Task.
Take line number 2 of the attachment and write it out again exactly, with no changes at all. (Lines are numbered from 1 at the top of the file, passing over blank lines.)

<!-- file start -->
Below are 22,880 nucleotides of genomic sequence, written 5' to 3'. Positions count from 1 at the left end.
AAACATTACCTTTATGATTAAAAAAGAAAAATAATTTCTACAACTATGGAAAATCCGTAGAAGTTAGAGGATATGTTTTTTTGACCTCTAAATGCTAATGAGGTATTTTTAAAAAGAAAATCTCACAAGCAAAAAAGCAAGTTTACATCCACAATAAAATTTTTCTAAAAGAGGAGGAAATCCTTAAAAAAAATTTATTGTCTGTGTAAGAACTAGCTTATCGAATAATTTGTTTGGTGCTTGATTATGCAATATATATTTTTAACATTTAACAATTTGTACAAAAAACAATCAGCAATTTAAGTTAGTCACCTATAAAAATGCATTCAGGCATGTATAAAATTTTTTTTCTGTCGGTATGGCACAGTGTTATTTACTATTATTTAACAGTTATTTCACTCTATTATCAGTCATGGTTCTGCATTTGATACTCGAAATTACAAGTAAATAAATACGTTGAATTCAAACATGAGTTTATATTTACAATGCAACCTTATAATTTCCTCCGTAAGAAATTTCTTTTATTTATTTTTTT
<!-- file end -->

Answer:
AAACATTACCTTTATGATTAAAAAAGAAAAATAATTTCTACAACTATGGAAAATCCGTAGAAGTTAGAGGATATGTTTTTTTGACCTCTAAATGCTAATGAGGTATTTTTAAAAAGAAAATCTCACAAGCAAAAAAGCAAGTTTACATCCACAATAAAATTTTTCTAAAAGAGGAGGAAATCCTTAAAAAAAATTTATTGTCTGTGTAAGAACTAGCTTATCGAATAATTTGTTTGGTGCTTGATTATGCAATATATATTTTTAACATTTAACAATTTGTACAAAAAACAATCAGCAATTTAAGTTAGTCACCTATAAAAATGCATTCAGGCATGTATAAAATTTTTTTTCTGTCGGTATGGCACAGTGTTATTTACTATTATTTAACAGTTATTTCACTCTATTATCAGTCATGGTTCTGCATTTGATACTCGAAATTACAAGTAAATAAATACGTTGAATTCAAACATGAGTTTATATTTACAATGCAACCTTATAATTTCCTCCGTAAGAAATTTCTTTTATTTATTTTTTT